This is part 2 of my coverage of WirelessEdTech 2011, a conference I attended in DC on 21 October. Part 1 can be fond .
The afternoon was broken up into multiple sessions, and while I didn’t attend all of them (they weren’t interesting or relevant to this blog) I did attend a couple. I also spoke to various people at lunch. I talked to people involved in 3 different 1:1 programs, and it was a fascinating conversation.
None of the programs were focused on ereaders. All used either laptops or other devices.
Update: Early Monday morning I remembered a post I had read some months back. it covered the cost of a 1:1 program based on OLPC laptops. The costs aren’t the same, but it does provide a different perspective on these deployments.
The first I want to mention is also the one that I know the least about. I happened to sit at the same table as a couple teachers from Alexandria. They told me a detail or 2 about the Alexandria City Public School technology plan. This was lunch, so I couldn’t pump them for as much information as I wanted but I still learned something. The ACPS have been running a 1 to 1 in their high schools for a few years now. In this case, it means that they’ve been issuing laptops to all high school students, teachers, and administrators. They’re also distributing computers at lower grade levels, but it’s a 3:1 ratio in the middle school, and in primary school the ratio is even higher. I suspect that cost is the primary driver of the higher ratios.
The ACPS teachers also told me that they’re using NookStudy, B&N’s textboo reading app. They agreed that it really was a great tool for digital textbooks. They also liked the Blackboard integration, but they felt that NookStudy was missing a key feature. They wanted some way for teachers to offer their own digital bookshelves from inside NookStudy. For example, an Engish Lit class can be based entirely on pd works and that means that a teacher can manage a collection of ebooks used in the class – assuming the teacher has the right tool. Yes, you could set up the bookshelf on a website or inside an ebook, but that’s not the same thing.
One other interesting detail was that the teachers I met were trying to get the laptops’ software filter changed (or removed, hopefully). It’s set to block Youtube, and that means that when students take the laptop home they can’t watch educational resources like Khan Academy.
The next 1:1 program comes from Osseo Area School District in Minnesota. They first tried a laptop based program 2004 but couldn’t move beyond the pilot because it simply cost too much. Money was pretty much why they adopted a BYOD (bring your own device) program.
The program is in its 3rd year and it continues to grow organically. Classes are added to the program when a teacher feels comfortable with the idea. While this limits growth, it also self-selects for enthusiasm, and that means greater dedication on the part of the teachers and greater effectiveness. The OASD are focusing their funds on building a wireless network that covers all 30 school sites. Right now they’re working on getting all the rooms covered, and will try to focus on building network capacity later (so students can do more and share more).
The downside of a BYOD device is that the heterogeneous nature of any classroom will tend to limit the work you can accomplish, but more importantly a BYOD program is not actually cheaper. It merely moves the cost from the tax base to the parents’ pockets. All this program did was move the expense out into the community. A traditional program would likely have cost less and also been integrated better. I’m told that they’re hoping to get more funding in the coming fiscal years so they can switchover.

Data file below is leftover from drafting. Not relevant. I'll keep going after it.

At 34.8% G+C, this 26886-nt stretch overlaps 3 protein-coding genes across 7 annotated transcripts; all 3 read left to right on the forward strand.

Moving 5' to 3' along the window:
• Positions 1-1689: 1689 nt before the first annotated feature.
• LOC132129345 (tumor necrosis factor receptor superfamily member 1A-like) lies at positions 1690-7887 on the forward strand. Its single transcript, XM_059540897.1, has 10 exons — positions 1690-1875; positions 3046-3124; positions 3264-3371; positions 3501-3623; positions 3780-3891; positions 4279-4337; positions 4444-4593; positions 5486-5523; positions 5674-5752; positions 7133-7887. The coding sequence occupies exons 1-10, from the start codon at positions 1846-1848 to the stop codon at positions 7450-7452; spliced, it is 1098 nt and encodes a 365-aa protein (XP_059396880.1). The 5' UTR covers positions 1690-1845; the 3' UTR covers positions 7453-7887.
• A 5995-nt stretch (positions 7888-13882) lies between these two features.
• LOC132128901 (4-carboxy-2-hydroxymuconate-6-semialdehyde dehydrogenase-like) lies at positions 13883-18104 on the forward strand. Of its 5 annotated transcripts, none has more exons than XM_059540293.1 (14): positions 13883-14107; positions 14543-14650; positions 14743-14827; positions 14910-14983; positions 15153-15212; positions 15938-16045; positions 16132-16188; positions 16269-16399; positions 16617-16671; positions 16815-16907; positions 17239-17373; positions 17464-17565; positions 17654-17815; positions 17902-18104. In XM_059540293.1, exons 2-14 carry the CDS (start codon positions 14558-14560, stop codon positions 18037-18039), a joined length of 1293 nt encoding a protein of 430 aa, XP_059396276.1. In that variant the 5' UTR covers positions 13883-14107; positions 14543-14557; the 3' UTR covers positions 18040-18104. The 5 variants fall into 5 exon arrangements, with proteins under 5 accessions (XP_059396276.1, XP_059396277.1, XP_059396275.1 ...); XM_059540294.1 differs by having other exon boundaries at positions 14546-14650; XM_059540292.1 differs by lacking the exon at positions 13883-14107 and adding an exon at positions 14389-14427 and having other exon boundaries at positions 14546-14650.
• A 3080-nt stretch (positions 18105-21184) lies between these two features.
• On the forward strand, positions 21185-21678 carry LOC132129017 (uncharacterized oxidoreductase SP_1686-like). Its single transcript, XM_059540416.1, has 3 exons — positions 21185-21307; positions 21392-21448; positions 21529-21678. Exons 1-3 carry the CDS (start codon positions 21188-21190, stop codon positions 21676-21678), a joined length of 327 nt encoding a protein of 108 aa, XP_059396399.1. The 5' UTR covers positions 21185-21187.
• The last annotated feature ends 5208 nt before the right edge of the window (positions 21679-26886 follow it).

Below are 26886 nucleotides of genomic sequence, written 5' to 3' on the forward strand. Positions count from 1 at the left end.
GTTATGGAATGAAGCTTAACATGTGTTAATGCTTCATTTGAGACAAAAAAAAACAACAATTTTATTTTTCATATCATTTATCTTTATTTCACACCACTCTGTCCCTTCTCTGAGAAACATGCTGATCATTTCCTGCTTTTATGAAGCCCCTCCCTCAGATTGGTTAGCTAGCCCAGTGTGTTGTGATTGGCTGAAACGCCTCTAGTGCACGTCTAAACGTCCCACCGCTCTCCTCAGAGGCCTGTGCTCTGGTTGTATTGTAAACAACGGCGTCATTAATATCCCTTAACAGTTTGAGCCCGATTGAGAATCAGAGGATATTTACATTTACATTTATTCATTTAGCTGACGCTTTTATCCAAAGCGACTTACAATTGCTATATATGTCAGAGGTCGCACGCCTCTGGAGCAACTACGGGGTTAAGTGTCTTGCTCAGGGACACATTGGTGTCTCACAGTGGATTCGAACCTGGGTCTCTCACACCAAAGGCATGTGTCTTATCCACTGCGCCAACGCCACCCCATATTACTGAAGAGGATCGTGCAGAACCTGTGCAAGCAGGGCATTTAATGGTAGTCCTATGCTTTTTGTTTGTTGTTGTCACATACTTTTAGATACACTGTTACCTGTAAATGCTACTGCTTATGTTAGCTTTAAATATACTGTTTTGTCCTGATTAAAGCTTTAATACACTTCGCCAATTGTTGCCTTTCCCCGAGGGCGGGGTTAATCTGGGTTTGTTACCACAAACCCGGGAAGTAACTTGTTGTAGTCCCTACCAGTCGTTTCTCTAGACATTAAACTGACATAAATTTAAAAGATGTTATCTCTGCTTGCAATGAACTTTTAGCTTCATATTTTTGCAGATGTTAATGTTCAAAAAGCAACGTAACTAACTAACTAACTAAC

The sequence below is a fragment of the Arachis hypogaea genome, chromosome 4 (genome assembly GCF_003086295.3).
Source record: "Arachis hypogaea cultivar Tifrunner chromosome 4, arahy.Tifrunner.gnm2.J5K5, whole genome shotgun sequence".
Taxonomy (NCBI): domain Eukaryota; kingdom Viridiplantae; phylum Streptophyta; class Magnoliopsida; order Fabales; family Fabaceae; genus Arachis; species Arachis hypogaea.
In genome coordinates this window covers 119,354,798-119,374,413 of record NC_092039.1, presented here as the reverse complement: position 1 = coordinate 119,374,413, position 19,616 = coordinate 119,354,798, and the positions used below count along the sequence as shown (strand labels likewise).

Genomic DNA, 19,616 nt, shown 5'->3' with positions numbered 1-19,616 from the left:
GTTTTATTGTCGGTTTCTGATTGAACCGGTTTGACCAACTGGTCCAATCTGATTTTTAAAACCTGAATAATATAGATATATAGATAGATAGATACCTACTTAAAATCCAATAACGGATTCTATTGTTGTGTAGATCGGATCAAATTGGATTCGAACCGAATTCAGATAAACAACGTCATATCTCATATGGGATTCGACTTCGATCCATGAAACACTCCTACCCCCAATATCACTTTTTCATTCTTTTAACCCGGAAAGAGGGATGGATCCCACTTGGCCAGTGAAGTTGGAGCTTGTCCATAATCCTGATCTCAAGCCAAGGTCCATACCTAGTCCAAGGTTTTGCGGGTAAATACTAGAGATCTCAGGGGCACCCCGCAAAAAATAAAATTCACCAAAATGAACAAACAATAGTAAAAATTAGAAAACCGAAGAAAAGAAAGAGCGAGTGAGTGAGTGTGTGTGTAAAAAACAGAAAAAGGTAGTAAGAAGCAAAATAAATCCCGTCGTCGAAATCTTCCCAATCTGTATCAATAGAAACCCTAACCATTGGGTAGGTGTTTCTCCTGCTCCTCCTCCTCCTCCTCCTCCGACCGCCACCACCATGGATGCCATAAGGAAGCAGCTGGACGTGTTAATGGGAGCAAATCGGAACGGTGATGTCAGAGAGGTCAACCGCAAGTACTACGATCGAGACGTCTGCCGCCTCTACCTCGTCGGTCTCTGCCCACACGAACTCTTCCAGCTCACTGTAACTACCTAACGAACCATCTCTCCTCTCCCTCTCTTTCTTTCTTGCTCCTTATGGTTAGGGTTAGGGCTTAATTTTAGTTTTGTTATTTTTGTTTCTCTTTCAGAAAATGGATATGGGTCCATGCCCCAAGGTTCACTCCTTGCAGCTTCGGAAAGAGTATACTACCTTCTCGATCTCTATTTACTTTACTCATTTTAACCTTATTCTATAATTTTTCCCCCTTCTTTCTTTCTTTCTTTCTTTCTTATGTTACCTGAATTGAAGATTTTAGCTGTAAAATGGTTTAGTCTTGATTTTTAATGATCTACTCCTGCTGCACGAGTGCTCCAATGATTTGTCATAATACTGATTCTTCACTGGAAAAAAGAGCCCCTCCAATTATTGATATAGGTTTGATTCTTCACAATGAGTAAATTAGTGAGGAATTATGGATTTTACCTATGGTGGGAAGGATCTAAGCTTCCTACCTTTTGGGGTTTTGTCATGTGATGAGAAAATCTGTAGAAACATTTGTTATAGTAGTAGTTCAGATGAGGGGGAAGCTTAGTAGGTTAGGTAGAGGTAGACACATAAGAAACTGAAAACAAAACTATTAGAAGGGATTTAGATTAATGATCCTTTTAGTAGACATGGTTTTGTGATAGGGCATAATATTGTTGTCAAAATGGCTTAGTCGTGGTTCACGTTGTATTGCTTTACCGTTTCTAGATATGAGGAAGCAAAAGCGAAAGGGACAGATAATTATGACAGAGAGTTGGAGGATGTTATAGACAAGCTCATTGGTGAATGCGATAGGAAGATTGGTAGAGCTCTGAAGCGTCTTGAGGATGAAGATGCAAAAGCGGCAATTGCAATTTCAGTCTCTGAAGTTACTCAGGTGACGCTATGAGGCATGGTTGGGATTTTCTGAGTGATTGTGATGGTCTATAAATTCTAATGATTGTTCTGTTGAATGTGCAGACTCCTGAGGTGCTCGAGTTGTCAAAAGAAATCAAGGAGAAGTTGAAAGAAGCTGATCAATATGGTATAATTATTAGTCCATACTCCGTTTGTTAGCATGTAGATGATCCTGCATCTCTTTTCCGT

And then there’s the 1:1 program in Maine. This is the one that I teased you about on Thursday, and it’s a strong argument for state-level programs.
The Maine Department of Education have been organizing a 1 to 1 program for some time now. Over the last 9 years they’ve been expanding the program from a pilot which covered 7/8 grades to one that issues a laptop to every student. It’s now up to about 110 thousand students participating out of a total of 200k enrolled students (according to their website). The eventual goal is to include everyone and have around 350k devices in the classroom.
Because Maine negotiated this on the state level, they were able to get an enormous discount. Their costs are $242 per year, per student. And that’s the end to end cost for all of the infrastructure, warranty, service, and so on.
Let’s put that cost into perspective. Google will rent Chromebooks to schools at $20 a month. But the $240 yearly cost only covers the device, not the network and other costs. In particular, it won’t cover the bandwidth a school would need because Chromebooks don’t function well offline.
Maine learned a lot as the program grew. For example, the best way to pitch the cost was to remind everyone that they spent more on heating costs – by a significant factor, in fact. Maine also built a statewide broadband network to support the 1:1 program, and they learned early on that students need to take the laptop home, which is why all students in grades 7 and up do so. Also, a student should never be deprived of a laptop for more than 24 hours. It impairs their ability to learn.
One last thing: the Maine Program is based on Macbooks, and before that it was based on iBooks. They went with Apple products because it was the best offer at the time. And they’re not using iPads (yet) because the current contract was signed before 2010. The contract is coming up again in te next couple years so that might change.
As I look back at this post, I can see that it isn’t all that relevant for an ereader blog. But I did find it to be a learning experience. The academic gadget market is incredibly different from the consumer market, and the goals and needs are clearly affecting the hardware choices.